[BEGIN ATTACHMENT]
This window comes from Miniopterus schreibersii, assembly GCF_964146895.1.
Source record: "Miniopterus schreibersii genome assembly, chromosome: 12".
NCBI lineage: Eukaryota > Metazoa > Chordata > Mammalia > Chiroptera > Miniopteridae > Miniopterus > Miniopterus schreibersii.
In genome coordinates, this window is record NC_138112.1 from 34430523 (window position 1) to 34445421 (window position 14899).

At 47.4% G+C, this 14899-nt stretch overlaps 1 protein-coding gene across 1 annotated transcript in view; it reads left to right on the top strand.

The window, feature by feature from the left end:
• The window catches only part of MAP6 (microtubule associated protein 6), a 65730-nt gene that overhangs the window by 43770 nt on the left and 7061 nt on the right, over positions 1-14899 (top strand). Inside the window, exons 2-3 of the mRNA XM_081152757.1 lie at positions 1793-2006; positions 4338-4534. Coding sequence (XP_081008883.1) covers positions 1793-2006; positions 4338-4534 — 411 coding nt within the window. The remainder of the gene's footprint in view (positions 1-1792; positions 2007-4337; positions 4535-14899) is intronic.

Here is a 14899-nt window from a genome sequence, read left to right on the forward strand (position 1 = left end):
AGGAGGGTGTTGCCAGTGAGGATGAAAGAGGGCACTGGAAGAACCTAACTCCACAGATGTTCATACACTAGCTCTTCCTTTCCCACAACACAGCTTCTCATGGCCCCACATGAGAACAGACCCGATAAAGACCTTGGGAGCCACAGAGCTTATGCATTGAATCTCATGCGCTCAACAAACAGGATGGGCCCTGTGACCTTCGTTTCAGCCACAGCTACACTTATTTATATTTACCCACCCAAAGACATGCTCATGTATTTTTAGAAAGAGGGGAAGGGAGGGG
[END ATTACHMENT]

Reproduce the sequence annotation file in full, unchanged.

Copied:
This window comes from Miniopterus schreibersii, assembly GCF_964146895.1.
Source record: "Miniopterus schreibersii genome assembly, chromosome: 12".
NCBI lineage: Eukaryota > Metazoa > Chordata > Mammalia > Chiroptera > Miniopteridae > Miniopterus > Miniopterus schreibersii.
In genome coordinates, this window is record NC_138112.1 from 34430523 (window position 1) to 34445421 (window position 14899).

At 47.4% G+C, this 14899-nt stretch overlaps 1 protein-coding gene across 1 annotated transcript in view; it reads left to right on the top strand.

The window, feature by feature from the left end:
• The window catches only part of MAP6 (microtubule associated protein 6), a 65730-nt gene that overhangs the window by 43770 nt on the left and 7061 nt on the right, over positions 1-14899 (top strand). Inside the window, exons 2-3 of the mRNA XM_081152757.1 lie at positions 1793-2006; positions 4338-4534. Coding sequence (XP_081008883.1) covers positions 1793-2006; positions 4338-4534 — 411 coding nt within the window. The remainder of the gene's footprint in view (positions 1-1792; positions 2007-4337; positions 4535-14899) is intronic.

Here is a 14899-nt window from a genome sequence, read left to right on the forward strand (position 1 = left end):
AGGAGGGTGTTGCCAGTGAGGATGAAAGAGGGCACTGGAAGAACCTAACTCCACAGATGTTCATACACTAGCTCTTCCTTTCCCACAACACAGCTTCTCATGGCCCCACATGAGAACAGACCCGATAAAGACCTTGGGAGCCACAGAGCTTATGCATTGAATCTCATGCGCTCAACAAACAGGATGGGCCCTGTGACCTTCGTTTCAGCCACAGCTACACTTATTTATATTTACCCACCCAAAGACATGCTCATGTATTTTTAGAAAGAGGGGAAGGGAGGGG